Eliciting Students' Understanding of a Local Socioscientific Issue Through the Use of Critical Response Pedagogies

Engin Karahan, Senenge T. Andzenge, Gillian Roehrig
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Abstract


This study introduces a critical response pedagogy (CRP), an arts-based critical technique to facilitate meaningful dialogue in focus group settings, to secondary school science education students to engage them in discussion about sediment and chemical load in their local river basin community. Using a holistic single case design, twenty-two 11th and 12th graders (15 male and 7 female) from an environment ethics course participated in focus group interviews. The analysis of the data was made via case-by-case analysis individually performed by each researcher to identify themes, then across the cases using the long table (classic) method. The following themes were identified: (1) aroused curiosity, (2) human impact and responsibility, (3) triggering memories, (4) feeling connected to the Minnesota River, (5) outside of the captured area, (6) use of the image, (7) social impacts, (8) economy, and (9) ecological impacts. The findings indicated that student’s characterization and description of the rivers is mixed although they have similar observations and experiences. In addition, using a critical response protocol created a dialogical environment where students were comfortable engaging in a conversation about a local controversial issue. Thus, the conversation shifted toward critical analysis of an issue rather than an under informed debate about perspectives. This study showed that critical response pedagogy is a non-threatening way to gauge students’ knowledge and understanding of issues and identify possible misconceptions or knowledge gaps which would be useful in designing instruction.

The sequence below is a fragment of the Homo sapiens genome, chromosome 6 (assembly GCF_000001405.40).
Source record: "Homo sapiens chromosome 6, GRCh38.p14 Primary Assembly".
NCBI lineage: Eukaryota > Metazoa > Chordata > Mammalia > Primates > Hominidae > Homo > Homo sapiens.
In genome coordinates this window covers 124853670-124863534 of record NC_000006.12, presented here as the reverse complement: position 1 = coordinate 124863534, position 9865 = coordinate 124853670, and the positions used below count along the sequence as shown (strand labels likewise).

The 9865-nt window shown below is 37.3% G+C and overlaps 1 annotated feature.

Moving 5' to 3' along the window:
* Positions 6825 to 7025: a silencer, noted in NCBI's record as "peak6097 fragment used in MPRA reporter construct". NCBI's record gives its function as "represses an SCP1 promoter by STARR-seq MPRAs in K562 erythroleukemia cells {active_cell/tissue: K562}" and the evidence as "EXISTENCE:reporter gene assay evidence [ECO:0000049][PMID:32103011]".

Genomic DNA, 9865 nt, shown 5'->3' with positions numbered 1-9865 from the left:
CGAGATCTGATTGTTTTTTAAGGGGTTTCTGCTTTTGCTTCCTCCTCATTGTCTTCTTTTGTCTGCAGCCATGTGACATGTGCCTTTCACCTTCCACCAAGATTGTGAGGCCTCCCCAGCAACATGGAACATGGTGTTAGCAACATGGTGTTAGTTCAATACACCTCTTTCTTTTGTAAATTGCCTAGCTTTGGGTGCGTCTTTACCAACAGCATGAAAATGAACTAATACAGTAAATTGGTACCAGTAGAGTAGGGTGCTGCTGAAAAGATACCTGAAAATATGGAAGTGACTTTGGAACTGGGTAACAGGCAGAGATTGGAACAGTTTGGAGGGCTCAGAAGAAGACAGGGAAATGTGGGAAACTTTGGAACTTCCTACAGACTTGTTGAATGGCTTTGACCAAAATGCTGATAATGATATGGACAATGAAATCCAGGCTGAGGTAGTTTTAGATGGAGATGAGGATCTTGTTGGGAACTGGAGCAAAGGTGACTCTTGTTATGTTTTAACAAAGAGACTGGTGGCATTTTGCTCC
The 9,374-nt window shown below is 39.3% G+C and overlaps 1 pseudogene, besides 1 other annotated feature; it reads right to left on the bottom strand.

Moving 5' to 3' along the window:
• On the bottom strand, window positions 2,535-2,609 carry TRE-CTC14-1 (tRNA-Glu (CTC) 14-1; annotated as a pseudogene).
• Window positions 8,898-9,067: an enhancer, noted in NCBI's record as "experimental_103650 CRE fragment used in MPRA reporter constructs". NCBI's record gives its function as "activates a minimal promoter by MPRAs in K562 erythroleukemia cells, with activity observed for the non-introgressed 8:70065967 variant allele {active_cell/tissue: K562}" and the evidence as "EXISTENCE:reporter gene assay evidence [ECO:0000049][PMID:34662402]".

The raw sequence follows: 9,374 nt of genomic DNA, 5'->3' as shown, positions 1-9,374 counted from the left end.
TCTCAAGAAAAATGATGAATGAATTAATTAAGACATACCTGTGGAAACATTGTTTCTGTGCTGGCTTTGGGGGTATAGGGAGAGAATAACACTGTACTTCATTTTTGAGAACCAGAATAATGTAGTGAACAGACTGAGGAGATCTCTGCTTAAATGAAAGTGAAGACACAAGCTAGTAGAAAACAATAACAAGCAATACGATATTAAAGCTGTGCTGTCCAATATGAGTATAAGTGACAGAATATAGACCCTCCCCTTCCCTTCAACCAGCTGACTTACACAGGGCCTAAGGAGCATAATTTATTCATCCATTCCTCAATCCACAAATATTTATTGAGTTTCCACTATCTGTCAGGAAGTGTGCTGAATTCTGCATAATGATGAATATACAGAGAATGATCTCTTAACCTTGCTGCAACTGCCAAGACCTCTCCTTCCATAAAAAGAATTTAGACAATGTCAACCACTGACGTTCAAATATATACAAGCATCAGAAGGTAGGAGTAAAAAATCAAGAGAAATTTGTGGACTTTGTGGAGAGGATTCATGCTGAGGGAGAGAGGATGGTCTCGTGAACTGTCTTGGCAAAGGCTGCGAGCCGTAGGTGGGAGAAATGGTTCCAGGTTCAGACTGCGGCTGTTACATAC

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DOI: http://dx.doi.org/10.18404/ijemst.41401

References


Karahan, E., Andzenge, S.T., & Roehrig, G. (2017). Eliciting students' understanding of a local socioscientific issue through the use of critical response pedagogies. International Journal of Education in Mathematics, Science and Technology, 5(2), 88-100. DOI:10.18404/ijemst.41401




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